Preference for related mates in the fruit fly, Drosophila melanogaster

Somewhat surprisingly, recent research predicts that some animals might actually have higher overall reproductive fitness if they mate with a relative. This theory is known as optimal inbreeding and is caused by the inclusive fitness benefits of inbreeding.

For a detailed explanation of optimal inbreeding see Stephen’s other research work (insert link to other blog) on assortative mating for relatedness in fruit flies. In that previous work Stephen found that flies from a wild population were mating with relatives more than expected by chance, as would be predicted under optimal inbreeding. However, some of the results from that study suggested that this increased relatedness between mating pairs was not actually caused by mate choice and more work would be required to see if this was likely to be an example of optimal inbreeding.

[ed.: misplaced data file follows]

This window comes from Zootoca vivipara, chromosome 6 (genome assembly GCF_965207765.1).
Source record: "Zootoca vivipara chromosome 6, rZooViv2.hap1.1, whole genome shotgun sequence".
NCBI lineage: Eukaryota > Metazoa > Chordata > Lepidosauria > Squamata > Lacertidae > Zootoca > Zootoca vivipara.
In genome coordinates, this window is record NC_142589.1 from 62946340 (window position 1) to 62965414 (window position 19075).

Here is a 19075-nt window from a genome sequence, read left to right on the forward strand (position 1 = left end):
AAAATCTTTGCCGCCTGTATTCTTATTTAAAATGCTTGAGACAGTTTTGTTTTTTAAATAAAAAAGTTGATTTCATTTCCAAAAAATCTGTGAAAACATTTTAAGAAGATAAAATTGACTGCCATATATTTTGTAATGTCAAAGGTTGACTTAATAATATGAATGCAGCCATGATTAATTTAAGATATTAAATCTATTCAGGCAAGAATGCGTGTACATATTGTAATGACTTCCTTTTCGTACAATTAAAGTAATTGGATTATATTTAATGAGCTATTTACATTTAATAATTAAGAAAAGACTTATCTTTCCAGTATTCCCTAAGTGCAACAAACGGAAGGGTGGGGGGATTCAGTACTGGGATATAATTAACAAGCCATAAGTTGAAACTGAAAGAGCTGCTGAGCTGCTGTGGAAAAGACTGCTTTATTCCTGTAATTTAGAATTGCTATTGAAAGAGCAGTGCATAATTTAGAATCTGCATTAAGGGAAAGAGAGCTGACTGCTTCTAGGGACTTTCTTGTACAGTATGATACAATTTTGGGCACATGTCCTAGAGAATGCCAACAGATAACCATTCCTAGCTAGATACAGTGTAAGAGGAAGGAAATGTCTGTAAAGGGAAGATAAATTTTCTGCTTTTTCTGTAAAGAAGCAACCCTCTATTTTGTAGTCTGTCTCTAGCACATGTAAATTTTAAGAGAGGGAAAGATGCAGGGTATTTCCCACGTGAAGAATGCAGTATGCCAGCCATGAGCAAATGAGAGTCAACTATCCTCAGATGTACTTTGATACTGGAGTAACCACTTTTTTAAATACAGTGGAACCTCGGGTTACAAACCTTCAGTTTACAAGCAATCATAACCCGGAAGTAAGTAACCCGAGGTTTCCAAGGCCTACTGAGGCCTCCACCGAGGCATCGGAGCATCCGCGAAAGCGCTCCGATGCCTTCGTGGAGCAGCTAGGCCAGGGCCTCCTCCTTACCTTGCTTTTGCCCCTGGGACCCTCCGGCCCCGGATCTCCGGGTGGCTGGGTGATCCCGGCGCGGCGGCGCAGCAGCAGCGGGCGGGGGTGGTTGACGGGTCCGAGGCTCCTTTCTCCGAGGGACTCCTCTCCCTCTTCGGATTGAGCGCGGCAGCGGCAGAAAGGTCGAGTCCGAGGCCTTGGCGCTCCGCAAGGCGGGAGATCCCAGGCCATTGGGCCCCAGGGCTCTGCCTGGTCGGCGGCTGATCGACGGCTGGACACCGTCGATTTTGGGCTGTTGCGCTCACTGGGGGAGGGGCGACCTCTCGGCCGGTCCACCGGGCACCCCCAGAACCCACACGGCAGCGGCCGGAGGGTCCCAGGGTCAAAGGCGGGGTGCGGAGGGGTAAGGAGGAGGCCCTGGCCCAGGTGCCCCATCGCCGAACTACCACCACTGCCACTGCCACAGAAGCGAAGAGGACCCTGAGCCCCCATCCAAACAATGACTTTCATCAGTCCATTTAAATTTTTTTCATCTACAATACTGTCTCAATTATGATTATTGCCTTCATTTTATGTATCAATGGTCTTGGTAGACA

For this follow up study Stephen used a laboratory experiment on flies from the same population as the previous field study to see how the relatedness of a potential mate affects its attractiveness. Using a laboratory experiment has the advantage that mate choice can be looked at while other factors are controlled. Stephen used a crossing scheme to generate flies of various levels of relatedness. He then set up individual pairings and recorded how quickly a female would accept a male’s advances and mate, as well as how long the two mated for. Stephen found that females mated more rapidly with more closely related males. This is consistent with the theory of optimal inbreeding and suggests that mate choice could account for the increased relatedness seen between mating pairs in the previous study.

The results of these studies suggest that the theory of optimal inbreeding should be investigated further.

To read Stephen’s full article click here.

Dr Stephen Robinson is an Environmental Advisor/Zoologist with Terrestrial Ecosystems.

 

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